Throughout the COVID-19 pandemic, doctors across the world have played a key role. Bangalore Mirror partnered with auto brand Volvo to thank these warriors in India in a special way on National Doctor’s Day, which was July 1, 2020.
Personalised thank you notes were published on the first page of Bangalore Mirror on Doctor’s Day and hand-delivered during the stipulated time to their workplaces. The second page featured an ad on Volvo’s new car offering.
This was an interesting case study where the city’s youthful and vibrant newspaper brand was used effectively to appeal to high net-worth professionals in the city of Bengaluru.
Bengaluru was one of the few cities in India that managed to get a grip on COVID-19 and reduce fatalities. One of the key reasons was the quick learning and practices adopted by healthcare professionals. During the peak period, doctors and Department of Health officials spoke to the media, making announcements that helped control spread of the virus.
The recovery rate in Bengaluru was high thanks to the medical facilities in the city and the prompt efforts of healthcare professionals who worked around the clock, ready to serve the people during the crisis.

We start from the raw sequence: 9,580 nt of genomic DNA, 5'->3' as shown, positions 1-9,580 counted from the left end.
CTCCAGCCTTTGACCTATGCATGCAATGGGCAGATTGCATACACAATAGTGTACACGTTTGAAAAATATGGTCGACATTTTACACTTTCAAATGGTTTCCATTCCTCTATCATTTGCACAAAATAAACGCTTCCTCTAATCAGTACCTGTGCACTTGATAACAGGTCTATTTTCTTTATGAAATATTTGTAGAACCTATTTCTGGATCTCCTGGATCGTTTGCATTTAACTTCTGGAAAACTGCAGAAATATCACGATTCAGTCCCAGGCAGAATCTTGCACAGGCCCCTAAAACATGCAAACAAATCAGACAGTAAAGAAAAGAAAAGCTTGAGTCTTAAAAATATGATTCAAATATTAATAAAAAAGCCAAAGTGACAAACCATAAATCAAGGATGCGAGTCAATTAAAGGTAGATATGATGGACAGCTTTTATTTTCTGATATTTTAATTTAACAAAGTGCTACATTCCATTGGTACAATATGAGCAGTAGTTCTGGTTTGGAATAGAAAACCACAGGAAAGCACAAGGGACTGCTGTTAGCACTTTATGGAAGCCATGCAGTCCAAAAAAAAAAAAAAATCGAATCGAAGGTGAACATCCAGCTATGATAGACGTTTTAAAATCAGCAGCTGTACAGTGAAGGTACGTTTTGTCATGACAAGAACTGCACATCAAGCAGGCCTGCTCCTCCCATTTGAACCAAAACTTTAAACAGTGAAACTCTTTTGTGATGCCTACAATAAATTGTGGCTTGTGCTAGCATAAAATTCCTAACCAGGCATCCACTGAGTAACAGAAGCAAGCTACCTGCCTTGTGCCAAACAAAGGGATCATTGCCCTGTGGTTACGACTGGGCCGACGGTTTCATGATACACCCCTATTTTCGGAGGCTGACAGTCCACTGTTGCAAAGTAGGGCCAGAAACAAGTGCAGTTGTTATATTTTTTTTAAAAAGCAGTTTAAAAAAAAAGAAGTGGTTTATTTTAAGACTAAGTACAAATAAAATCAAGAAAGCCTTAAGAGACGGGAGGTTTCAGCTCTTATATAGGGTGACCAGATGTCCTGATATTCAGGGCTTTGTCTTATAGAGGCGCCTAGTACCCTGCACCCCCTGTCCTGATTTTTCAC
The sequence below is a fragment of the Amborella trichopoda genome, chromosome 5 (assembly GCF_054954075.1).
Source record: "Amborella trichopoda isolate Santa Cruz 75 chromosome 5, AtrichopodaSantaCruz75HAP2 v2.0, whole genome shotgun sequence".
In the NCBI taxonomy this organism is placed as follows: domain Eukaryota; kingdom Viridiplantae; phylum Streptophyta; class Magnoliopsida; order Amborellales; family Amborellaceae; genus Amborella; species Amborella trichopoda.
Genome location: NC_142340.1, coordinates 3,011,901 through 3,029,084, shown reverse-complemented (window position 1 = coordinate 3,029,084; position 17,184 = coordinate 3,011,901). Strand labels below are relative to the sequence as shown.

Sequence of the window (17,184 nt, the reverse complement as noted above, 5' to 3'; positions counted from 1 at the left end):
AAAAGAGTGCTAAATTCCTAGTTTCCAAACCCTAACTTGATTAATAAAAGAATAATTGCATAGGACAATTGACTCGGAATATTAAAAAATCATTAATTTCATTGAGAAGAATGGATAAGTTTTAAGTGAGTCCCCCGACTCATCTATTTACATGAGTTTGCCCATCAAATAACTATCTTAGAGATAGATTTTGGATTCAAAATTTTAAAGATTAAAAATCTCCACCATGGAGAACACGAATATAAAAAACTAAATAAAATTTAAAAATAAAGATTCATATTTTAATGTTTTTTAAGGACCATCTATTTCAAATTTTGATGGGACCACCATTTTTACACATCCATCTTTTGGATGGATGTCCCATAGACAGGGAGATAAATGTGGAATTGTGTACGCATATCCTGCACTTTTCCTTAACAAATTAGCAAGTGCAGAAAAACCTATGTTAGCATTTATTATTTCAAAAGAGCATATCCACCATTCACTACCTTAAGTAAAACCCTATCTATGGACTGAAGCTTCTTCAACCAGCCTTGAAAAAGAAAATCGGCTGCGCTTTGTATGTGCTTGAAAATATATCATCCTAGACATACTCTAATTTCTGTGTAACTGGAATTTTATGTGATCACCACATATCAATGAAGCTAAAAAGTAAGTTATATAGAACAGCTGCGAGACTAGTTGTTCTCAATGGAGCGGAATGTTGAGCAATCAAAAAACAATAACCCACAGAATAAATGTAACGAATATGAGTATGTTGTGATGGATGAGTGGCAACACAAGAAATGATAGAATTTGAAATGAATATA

The objective of the Bangalore Mirror’s campaign was to delight healthcare professionals in Bengaluru. Bangalore Mirror’s sales team aimed to identify top doctors in Bengaluru and handed over a personalised copy of the newspaper on Doctor’s Day in their workplace. The key challenge was to ensure operations were carried out overnight so no delays occurred in reaching the newspapers in the morning.
Bengaluru’s Volvo cars dealer (Martial Motors) created an impactful campaign called “Thank You Doctor.” Bangalore Mirror, the third-highest read English daily in Bengaluru, decided to join hands in this unique print campaign to reach top doctors of Bengaluru.
The pandemic caused multitudinous problems for the print industry. Regular operations were affected. From reporting to publishing and from printing to distribution, every market-facing activity was working in a different mode. The feasibility of executing a unique campaign with a customised front page was checked as changing the cover page in the regular printing would amount to significant wastage and cost.
The database of the top 50 winners was shortlisted. The printing arrangements were made despite the night curfew imposed in the city. Printed newspapers were carried to another location for the customisation process, where names were printed. Appointments with doctors were fixed to deliver the customised product. A route map for the distribution team was decided and delivery was planned by the minute.
The doctors were delighted to receive a thank you note for their efforts during the tough times.